What is an easy to understand and communicate way to differentiate between Information and Communications Technology (ICT) design changes on a project which would not trigger a scope change request (variation), and an actual scope change which would require formal approval from the delegated authority?

I work in an ICT Project Management Office and need to come up with a simple blurb to be included in a new guideline to ensure that small design changes don't end up having to get approval from a Project Sponsor (usually the CIO) and include some examples to give people context and improve understanding.

  • 2
    What do you mean by "design change"? Changes in design of the user interface? Design of the architecture of the application? Some more details or examples would help to better understand the question.
    – Bogdan
    Apr 29 '21 at 9:51
  • This reads like you have an onerous change process you're trying to find a way to avoid. You open this door, you open debate about what is small. You'll experience all kinds of creep with those committing creep arguing how it meets your definition. Design a better change process. Apr 29 '21 at 15:02

Software developers use the term refactoring to refer to technical changes that have no impact on functional or non-functional requirements. An example might be a decision to develop a component in the Go language instead of Java. Typically that kind of change wouldn't need a sponsor's approval unless it had an impact on some other commitment.


Given the context of your question, I assume this is a waterfall development environment, as an agile environment deals with this type of question almost by default, as the Product Owner should deal with anything to do with scope.

At a very simple level, a scope change request would be required if "what" is being delivered (i.e. functionality) is changing even in a very small way, whereas "how" it is being delivered (implementation / technology) would not require a scope change request. I would suggest that there should be tolerances on this, however, so that you don't need to raise a change request for changes that are trivial in nature.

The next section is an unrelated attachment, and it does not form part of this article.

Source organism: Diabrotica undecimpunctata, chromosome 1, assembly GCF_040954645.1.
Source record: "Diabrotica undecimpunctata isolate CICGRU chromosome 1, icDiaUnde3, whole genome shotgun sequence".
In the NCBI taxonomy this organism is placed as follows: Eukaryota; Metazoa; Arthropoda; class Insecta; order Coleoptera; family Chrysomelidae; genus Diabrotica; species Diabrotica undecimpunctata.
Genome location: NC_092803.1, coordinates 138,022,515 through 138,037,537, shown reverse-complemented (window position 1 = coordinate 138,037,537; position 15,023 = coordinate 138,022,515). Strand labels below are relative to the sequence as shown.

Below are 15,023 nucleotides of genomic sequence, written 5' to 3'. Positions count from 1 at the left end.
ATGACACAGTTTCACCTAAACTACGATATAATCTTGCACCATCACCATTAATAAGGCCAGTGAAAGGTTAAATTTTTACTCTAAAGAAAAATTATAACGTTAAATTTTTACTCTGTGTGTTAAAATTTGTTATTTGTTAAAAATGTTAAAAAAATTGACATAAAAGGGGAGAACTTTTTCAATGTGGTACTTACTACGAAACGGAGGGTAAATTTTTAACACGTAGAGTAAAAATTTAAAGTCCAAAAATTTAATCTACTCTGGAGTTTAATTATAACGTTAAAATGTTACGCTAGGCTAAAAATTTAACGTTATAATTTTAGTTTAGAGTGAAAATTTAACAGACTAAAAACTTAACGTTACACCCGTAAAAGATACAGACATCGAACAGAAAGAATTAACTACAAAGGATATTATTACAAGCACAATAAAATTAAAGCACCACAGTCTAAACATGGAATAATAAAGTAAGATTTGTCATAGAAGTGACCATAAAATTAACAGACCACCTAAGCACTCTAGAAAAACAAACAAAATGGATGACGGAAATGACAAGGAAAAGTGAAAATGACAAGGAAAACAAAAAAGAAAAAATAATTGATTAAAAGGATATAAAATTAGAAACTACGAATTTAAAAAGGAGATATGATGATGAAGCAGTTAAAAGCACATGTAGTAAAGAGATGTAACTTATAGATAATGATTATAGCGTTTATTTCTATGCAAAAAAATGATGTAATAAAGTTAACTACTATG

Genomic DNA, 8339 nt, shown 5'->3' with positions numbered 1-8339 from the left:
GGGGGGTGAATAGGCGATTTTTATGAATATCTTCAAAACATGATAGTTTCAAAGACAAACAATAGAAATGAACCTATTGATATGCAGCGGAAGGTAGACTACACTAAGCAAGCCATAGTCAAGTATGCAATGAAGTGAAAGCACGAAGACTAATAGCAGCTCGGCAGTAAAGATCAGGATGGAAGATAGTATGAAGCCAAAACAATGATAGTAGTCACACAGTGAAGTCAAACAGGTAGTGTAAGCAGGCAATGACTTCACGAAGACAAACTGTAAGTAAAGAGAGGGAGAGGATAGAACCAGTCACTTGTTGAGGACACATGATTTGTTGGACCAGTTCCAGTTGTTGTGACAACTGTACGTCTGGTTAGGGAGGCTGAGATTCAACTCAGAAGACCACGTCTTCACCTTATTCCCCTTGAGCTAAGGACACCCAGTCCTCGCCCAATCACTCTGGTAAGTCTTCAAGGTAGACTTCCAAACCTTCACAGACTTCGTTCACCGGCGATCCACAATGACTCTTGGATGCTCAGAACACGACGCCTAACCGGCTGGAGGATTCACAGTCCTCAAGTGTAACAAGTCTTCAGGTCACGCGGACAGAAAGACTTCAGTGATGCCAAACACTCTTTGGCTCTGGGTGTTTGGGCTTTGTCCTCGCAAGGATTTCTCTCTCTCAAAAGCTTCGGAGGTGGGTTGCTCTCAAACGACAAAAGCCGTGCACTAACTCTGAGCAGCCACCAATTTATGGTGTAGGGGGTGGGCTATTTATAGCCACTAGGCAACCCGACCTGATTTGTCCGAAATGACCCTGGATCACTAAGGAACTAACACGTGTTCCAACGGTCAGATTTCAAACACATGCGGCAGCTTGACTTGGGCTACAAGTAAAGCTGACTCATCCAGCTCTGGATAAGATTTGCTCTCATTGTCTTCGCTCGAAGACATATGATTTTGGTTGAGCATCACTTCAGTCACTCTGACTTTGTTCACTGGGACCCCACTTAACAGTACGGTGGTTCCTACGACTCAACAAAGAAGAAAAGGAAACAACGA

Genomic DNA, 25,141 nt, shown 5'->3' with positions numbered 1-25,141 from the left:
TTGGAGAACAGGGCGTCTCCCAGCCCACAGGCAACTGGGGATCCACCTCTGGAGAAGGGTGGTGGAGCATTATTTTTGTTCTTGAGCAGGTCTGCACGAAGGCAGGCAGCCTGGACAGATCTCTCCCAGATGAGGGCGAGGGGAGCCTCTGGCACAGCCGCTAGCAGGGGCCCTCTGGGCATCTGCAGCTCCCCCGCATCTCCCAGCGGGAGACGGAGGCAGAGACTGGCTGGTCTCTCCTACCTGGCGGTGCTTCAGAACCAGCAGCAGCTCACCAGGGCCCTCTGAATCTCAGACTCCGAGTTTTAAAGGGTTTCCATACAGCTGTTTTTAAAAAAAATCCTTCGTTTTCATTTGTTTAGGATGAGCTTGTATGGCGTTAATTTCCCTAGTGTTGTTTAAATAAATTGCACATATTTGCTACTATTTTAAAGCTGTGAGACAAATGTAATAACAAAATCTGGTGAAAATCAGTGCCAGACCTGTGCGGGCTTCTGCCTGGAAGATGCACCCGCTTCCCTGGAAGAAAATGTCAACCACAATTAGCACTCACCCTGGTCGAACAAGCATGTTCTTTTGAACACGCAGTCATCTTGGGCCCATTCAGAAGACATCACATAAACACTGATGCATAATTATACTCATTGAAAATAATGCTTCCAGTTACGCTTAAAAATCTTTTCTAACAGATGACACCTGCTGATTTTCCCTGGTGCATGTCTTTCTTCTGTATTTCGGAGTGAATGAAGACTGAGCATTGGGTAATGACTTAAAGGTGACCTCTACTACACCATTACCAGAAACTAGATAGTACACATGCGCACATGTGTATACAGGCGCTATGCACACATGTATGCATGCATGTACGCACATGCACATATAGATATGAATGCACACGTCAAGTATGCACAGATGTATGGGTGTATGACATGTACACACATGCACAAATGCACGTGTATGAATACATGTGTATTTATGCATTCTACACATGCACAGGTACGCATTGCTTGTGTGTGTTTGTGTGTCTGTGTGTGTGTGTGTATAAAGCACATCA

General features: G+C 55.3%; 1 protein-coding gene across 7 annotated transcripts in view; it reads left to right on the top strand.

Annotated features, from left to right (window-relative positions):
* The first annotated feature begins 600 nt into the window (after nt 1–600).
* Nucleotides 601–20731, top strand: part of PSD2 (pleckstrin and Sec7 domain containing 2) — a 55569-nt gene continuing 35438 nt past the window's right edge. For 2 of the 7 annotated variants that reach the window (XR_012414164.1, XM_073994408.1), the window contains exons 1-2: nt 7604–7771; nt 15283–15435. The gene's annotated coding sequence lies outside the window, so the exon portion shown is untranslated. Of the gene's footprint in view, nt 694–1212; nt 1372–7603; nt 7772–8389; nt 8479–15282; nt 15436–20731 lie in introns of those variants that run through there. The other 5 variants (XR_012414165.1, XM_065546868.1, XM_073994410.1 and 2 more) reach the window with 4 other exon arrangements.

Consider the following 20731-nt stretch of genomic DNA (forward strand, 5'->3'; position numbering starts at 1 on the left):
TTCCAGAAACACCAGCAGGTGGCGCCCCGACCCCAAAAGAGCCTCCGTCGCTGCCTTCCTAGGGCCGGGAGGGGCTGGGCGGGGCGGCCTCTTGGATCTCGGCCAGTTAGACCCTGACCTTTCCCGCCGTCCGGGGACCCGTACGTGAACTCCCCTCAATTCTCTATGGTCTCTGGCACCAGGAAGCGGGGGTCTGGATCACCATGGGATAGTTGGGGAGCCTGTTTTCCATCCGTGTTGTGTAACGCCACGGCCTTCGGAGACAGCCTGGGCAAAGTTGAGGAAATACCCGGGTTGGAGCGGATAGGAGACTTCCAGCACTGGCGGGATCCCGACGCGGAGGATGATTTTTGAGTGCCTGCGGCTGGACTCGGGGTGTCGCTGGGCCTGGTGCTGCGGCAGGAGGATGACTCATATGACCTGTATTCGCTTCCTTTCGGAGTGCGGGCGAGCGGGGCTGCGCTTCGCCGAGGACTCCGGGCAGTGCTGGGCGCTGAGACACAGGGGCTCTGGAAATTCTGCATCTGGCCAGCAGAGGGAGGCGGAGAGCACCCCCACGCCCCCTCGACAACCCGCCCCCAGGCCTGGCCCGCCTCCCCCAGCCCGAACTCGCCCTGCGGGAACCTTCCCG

Do beware of cumulative trivial changes, however, which may be individually small but in combination they add up to something big enough to need approval. Some devious PMs may even play on this (shock, horror!), by breaking large changes down into lots of small ones, claiming that each is so small that it doesn't have to be treated as a change request and so doesn't need to go through the change approval processes.

However, it isn't always as simple as saying that scope changes only come about as a result of functionality changes. For example, changing the development environment may not change the functionality, but if it could change the look and feel of an application in some way, it may be considered as a scope change by some people.

The other aspect that you don't explicitly mention is where a change leads to a variation in timescale or cost, even if it doesn't change the functionality. In such cases, your sponsor is likely to want a change request unless it is within agreed tolerances. These are not technically "scope" changes (as you are delivering the same outcome - just delivery at a different pace or at a different cost).

Some project offices want change requests even where the change is beneficial (i.e. faster or cheaper), as they need to manage financial or people resources which may become available in such circumstances.

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